Having overheard someone questioning why Coventry Carol was included in our church's Lessons and Carols service earlier this month, I knew it was time to reprise our story of why this song of immeasurable grief belongs in this season of festive joy.

Coventry Carol is an ancient song that tells a story almost as old as Christmas. The events take place sometime after the birth of Christ—after the arrival of the Wise Men, from whom King Herod learns of the birth of a potential rival, and decides to do what kings were wont to do to rivals: kill him. Don't know which baby boy is the threat? No problem, just kill them all.

This song is a lament, a lullaby of the mothers of Bethlehem, whose baby boys would be killed in what came to be called the Massacre of the Innocents. (Jesus escaped, Joseph having been warned in a dream to get out of Dodge; the others are considered the first Christian martyrs—people whose association with Jesus led to their deaths.)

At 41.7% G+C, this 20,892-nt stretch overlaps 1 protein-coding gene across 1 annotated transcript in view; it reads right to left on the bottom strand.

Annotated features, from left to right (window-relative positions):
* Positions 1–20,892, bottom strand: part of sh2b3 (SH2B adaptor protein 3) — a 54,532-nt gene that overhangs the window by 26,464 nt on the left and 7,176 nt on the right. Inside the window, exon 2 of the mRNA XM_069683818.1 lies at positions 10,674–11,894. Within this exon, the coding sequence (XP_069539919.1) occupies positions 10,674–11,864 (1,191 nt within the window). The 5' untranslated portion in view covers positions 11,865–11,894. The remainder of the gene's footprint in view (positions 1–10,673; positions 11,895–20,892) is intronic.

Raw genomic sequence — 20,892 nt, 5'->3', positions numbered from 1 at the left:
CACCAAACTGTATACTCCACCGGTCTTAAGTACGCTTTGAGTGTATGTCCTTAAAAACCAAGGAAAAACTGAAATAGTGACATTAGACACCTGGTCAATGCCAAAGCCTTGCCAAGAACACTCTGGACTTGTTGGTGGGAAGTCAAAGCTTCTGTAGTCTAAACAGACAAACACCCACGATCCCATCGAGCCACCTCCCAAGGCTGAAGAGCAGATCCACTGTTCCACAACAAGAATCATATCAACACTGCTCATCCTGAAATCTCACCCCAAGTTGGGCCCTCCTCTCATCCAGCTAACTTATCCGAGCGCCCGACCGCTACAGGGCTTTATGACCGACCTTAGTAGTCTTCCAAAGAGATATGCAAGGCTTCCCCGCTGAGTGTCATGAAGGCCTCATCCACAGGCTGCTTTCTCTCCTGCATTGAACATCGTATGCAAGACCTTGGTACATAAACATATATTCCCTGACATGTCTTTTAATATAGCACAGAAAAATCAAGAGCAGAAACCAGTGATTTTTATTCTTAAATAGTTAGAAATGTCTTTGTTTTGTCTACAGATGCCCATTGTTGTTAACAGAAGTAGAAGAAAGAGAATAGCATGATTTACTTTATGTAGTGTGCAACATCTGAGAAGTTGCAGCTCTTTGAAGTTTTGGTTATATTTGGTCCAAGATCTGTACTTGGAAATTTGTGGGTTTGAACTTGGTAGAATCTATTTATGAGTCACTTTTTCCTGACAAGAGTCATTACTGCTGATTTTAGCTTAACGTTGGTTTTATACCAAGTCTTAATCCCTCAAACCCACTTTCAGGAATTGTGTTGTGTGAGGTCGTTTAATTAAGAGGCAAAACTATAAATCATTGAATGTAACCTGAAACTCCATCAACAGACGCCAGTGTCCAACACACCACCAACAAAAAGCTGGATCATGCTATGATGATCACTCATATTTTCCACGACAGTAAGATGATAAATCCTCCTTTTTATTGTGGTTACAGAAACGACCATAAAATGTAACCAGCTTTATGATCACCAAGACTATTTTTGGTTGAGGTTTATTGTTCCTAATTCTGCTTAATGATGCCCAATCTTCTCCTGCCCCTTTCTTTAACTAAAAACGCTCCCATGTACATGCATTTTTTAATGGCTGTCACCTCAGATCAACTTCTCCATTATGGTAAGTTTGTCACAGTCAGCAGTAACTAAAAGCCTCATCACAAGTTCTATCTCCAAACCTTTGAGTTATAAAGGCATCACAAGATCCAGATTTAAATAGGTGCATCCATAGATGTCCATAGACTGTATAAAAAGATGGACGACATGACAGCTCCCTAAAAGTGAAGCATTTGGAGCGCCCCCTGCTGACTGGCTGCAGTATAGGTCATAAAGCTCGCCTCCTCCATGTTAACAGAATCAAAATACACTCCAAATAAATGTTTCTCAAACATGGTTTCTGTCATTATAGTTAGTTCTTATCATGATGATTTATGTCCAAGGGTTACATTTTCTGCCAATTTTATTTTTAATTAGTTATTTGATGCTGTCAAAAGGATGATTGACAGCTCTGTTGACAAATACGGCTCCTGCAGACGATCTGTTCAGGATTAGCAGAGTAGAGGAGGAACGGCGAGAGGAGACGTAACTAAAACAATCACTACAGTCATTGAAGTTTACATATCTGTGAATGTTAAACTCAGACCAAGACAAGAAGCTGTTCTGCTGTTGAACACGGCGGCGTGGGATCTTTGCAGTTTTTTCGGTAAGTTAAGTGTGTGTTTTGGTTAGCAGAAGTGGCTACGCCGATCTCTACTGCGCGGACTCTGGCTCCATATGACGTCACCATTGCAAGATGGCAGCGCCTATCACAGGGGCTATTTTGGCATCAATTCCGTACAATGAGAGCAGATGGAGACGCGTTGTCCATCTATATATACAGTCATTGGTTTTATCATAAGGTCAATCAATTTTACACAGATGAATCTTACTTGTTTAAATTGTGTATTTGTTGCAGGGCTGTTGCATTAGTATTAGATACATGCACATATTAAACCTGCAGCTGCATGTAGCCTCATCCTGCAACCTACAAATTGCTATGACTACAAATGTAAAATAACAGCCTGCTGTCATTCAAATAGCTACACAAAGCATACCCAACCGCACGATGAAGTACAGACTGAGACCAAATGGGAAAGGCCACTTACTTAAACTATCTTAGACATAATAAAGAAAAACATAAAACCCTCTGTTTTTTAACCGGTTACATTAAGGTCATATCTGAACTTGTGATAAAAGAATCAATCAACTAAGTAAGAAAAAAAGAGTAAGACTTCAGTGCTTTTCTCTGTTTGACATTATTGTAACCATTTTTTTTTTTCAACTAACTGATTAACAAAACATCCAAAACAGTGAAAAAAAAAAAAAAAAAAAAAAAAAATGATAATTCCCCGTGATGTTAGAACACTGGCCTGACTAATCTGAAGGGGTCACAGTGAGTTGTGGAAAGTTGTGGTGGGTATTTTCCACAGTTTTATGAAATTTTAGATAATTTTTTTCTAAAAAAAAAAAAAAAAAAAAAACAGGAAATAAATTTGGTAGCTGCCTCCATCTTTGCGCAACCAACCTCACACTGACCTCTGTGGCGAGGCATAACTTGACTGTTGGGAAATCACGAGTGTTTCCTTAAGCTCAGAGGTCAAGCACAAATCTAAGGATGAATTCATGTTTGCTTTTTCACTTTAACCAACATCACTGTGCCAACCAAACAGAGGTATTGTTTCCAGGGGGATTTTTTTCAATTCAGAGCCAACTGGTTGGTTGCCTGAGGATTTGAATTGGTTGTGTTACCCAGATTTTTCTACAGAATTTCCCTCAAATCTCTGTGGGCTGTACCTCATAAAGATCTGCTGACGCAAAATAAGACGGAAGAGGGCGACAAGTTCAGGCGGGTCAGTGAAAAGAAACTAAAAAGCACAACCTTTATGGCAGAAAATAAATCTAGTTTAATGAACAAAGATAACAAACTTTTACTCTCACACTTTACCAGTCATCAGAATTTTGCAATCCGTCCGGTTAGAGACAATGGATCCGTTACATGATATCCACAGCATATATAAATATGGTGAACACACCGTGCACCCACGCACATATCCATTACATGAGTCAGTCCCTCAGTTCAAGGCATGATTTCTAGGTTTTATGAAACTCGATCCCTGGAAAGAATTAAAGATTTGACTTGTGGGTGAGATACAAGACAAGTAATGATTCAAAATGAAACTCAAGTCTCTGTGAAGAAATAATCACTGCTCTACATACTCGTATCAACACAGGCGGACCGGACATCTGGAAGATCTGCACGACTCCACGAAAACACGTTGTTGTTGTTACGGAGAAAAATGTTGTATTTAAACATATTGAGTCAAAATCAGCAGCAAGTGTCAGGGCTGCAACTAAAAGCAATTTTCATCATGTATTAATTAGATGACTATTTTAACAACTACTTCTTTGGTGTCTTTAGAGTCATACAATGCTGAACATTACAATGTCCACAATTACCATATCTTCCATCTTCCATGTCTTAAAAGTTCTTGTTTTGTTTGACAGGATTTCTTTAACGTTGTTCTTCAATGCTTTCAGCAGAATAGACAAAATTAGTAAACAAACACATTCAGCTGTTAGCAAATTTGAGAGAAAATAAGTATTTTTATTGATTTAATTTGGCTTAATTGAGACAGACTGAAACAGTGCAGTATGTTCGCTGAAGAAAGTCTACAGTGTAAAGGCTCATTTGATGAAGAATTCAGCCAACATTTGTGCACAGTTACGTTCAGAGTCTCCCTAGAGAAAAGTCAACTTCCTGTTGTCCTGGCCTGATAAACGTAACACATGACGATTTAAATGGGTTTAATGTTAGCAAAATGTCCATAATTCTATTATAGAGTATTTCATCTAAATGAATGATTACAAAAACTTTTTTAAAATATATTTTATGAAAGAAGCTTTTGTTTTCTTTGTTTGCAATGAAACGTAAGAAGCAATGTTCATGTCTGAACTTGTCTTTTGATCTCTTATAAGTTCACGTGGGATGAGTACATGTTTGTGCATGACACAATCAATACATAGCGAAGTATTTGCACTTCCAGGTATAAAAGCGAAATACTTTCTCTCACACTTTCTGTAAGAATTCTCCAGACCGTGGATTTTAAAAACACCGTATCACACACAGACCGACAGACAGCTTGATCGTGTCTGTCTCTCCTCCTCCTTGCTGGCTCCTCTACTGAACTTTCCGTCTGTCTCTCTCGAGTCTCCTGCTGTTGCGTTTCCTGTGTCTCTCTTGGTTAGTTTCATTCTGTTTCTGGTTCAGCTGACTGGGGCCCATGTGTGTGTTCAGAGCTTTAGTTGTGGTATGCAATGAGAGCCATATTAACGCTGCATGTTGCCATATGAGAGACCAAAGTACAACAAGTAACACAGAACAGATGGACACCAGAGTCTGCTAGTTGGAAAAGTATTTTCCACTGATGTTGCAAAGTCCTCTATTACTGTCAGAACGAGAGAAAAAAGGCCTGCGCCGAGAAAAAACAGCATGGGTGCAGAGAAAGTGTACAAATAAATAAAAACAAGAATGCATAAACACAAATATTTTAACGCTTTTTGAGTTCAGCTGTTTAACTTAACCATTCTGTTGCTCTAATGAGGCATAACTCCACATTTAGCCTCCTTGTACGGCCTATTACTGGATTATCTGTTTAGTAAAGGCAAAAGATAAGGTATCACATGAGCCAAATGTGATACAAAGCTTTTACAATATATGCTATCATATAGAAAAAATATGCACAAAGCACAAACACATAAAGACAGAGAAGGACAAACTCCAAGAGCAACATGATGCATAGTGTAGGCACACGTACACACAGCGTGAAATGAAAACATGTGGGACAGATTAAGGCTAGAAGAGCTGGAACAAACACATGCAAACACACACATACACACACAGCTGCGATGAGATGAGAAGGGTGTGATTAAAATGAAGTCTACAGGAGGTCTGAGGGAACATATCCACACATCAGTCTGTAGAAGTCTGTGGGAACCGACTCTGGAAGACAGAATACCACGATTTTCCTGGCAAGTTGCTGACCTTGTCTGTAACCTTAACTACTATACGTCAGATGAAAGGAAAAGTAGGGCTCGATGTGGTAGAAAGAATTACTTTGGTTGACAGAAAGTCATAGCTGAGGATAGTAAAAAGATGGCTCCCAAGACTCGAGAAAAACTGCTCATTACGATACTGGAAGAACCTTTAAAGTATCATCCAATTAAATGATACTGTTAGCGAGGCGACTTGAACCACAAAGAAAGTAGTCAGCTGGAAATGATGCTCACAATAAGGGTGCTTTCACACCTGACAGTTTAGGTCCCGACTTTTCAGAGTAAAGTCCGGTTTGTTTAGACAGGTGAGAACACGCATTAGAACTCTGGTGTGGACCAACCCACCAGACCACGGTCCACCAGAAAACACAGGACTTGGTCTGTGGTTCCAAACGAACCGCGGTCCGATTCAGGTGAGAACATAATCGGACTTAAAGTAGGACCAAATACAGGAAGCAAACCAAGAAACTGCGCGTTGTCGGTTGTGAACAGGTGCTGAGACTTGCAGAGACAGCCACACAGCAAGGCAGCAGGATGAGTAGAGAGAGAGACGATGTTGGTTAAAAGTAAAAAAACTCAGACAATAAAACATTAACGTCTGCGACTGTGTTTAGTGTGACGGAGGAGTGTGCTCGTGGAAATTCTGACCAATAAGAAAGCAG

Lully, lullay, Thou little tiny Child,
Bye, bye, lully, lullay.
Lullay, thou little tiny Child,
Bye, bye, lully, lullay.

O sisters two, how may we do,
For to preserve this day
This poor youngling for whom we do sing
Bye, bye, lully, lullay.

Herod, the king, in his raging,
Charged he hath this day
His men of might, in his own sight,
All young children to slay.

That woe is me, poor Child for Thee!
And ever mourn and may,
For thy parting neither say nor sing,
Bye, bye, lully, lullay

Why sing such a gloomy song at Christmas?

Several reasons, maybe. Chief of which is that the Christian Christmas is not like the secular Christmas. It is, indeed, "tidings of great joy," but it is complicated, messy, profound, anything but simplistic and lighthearted. It breaks into the midst of a broken world, and even Jesus' escape from death here is only a short reprieve. There's more to Christmas than the joy of new birth, or even "peace on earth, good will to men." We have to tell the whole story.


Twenty years ago, as the world was beginning in earnest to "ring out the tidings of good cheer," our firstborn daughter gave birth to our first grandchild.

Isaac lived two days.